34 percent of the line managers surveyed by the council said their HR business partners were effective. Worse, chief human resource officers rated their HR business partners' strategic performance poorly. Only 15 percent said it was effective, 10 percent said it was ineffective, and 75 percent reported it was neutral.
Similarly, in Capgemini's survey, 48 percent of the HR executives said their business partners aren't sufficiently using "verifiable, quantified data to show contribution to the bottom line."
In 2008, when researchers at the Corporate Executive Board's Corporate Leadership Council asked 17,000 line managers to name the HR business partner activities that have the most impact on the business, slightly more than one-third cited each of the following:
The Fit: Personalities Must Mesh
To give the HR business partner model the best chance to work, DiClaudio says, top executives and business unit leaders need to show support. "If the top executives make it clear that they are behind the new HR structure, you're halfway there in getting support from the business unit leaders," he says. Getting that support "depends on the HR person's financial acumen–understanding how the business makes money and how to drive results through people strategy–as well as good, old-fashioned chemistry between the HR business partner and the unit leader."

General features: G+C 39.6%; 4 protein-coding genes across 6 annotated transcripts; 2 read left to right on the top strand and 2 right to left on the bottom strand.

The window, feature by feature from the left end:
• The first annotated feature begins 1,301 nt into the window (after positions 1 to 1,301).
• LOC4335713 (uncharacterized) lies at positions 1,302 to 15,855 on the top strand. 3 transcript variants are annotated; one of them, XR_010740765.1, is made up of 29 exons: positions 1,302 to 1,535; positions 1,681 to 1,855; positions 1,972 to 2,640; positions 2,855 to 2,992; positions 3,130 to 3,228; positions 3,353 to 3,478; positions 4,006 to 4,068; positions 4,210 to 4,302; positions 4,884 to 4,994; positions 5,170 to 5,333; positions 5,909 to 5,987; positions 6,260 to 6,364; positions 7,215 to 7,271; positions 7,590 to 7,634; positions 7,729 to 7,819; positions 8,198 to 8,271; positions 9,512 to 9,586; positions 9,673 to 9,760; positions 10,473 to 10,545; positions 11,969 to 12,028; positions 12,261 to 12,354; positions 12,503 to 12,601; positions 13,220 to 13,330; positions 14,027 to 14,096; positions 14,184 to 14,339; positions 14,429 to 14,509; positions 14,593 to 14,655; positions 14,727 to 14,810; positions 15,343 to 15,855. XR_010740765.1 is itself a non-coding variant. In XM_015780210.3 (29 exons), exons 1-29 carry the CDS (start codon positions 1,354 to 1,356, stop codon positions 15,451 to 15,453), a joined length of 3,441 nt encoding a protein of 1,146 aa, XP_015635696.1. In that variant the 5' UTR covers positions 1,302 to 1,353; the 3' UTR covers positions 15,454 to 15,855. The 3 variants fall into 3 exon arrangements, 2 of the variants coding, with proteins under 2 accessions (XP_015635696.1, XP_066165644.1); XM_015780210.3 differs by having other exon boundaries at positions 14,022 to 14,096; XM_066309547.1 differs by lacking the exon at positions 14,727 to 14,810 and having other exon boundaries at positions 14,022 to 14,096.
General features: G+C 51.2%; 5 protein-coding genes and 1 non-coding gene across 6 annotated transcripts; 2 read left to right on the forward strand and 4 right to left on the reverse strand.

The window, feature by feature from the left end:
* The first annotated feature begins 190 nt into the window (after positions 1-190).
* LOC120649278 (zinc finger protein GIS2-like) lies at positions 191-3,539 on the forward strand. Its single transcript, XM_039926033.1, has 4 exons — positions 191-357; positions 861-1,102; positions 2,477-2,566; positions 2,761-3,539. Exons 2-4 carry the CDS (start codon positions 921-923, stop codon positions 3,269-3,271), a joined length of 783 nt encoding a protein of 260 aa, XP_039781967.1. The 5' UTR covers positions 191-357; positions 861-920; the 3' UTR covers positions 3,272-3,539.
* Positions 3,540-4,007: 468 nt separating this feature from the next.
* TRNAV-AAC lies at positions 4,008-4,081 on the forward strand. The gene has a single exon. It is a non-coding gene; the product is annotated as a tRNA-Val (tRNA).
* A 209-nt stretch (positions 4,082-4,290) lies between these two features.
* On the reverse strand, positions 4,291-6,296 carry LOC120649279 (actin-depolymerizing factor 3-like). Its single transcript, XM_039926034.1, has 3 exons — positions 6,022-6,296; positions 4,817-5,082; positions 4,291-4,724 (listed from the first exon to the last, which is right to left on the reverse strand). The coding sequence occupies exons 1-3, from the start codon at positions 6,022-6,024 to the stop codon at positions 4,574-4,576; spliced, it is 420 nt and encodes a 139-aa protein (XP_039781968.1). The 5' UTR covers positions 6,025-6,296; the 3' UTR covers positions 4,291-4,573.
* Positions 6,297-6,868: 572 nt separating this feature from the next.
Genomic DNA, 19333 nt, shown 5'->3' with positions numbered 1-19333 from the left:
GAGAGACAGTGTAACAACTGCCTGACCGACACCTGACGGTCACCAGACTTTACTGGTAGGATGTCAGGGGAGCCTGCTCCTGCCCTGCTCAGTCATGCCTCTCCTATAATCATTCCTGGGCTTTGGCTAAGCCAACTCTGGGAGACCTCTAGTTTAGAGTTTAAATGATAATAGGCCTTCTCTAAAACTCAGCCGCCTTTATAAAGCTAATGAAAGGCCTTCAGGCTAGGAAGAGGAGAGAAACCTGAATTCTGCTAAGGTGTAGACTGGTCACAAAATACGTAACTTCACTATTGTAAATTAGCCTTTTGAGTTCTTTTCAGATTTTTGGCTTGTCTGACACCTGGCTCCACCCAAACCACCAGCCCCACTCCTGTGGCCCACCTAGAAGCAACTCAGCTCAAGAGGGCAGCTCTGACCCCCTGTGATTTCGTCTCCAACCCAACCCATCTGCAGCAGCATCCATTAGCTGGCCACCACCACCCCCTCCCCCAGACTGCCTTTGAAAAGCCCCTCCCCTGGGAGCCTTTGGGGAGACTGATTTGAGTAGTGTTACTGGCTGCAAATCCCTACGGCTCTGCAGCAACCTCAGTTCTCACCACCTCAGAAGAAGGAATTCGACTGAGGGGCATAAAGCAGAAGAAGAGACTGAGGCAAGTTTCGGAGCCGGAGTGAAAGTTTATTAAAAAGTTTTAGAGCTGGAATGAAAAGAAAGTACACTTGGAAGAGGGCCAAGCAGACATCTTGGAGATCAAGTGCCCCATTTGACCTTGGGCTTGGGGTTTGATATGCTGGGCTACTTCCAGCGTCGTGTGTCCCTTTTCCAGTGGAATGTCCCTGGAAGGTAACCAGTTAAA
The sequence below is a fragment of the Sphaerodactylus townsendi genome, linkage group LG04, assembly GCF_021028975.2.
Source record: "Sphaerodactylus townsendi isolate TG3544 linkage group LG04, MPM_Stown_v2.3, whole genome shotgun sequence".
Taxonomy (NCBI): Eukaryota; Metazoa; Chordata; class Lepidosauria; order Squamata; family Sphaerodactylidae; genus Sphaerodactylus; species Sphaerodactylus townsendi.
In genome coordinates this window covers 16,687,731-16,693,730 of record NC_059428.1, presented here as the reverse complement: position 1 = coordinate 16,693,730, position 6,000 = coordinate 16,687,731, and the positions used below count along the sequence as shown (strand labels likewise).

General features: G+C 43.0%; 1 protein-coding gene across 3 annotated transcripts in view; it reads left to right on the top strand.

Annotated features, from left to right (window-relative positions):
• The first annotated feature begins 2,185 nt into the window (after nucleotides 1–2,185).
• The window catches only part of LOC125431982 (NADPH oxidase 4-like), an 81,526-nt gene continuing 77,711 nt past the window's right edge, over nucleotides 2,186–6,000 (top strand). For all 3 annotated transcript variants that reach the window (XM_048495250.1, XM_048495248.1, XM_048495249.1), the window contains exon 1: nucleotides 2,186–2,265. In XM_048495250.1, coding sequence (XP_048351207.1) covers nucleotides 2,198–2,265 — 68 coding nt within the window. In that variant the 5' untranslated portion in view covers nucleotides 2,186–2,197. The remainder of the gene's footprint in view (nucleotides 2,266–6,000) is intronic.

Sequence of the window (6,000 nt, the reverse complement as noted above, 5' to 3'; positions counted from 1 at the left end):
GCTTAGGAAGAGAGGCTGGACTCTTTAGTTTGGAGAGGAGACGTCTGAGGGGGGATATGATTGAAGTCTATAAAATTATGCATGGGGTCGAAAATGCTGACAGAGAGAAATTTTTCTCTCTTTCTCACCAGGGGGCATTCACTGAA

Fit is often overlooked, DiClaudio notes. "Personality, communication style, business approach and vision have to mesh," he explains. "If you get that wrong, it will make it ten times harder for the next HR business partner to come in and prove himself or herself."
Too good a fit can also be a problem in the long term. Business unitscan get bogged down by keeping an HR business partner in the same role too long. "You want both the HR business partner and the leader to be challenged and provoked and for fresh ideas to be introduced," DiClaudio says.
‘You want both the HR business partner and the leader to be challenged and provoked and for fresh ideas to be introduced.’
Cowles admits that Mitre has several long-standing relationships. The "managers like their business partners, and the business partners like the line organizations where they work. So we haven't been able to move people around as much as we would like."
Reporting Lines: Clear Duties Are Crucial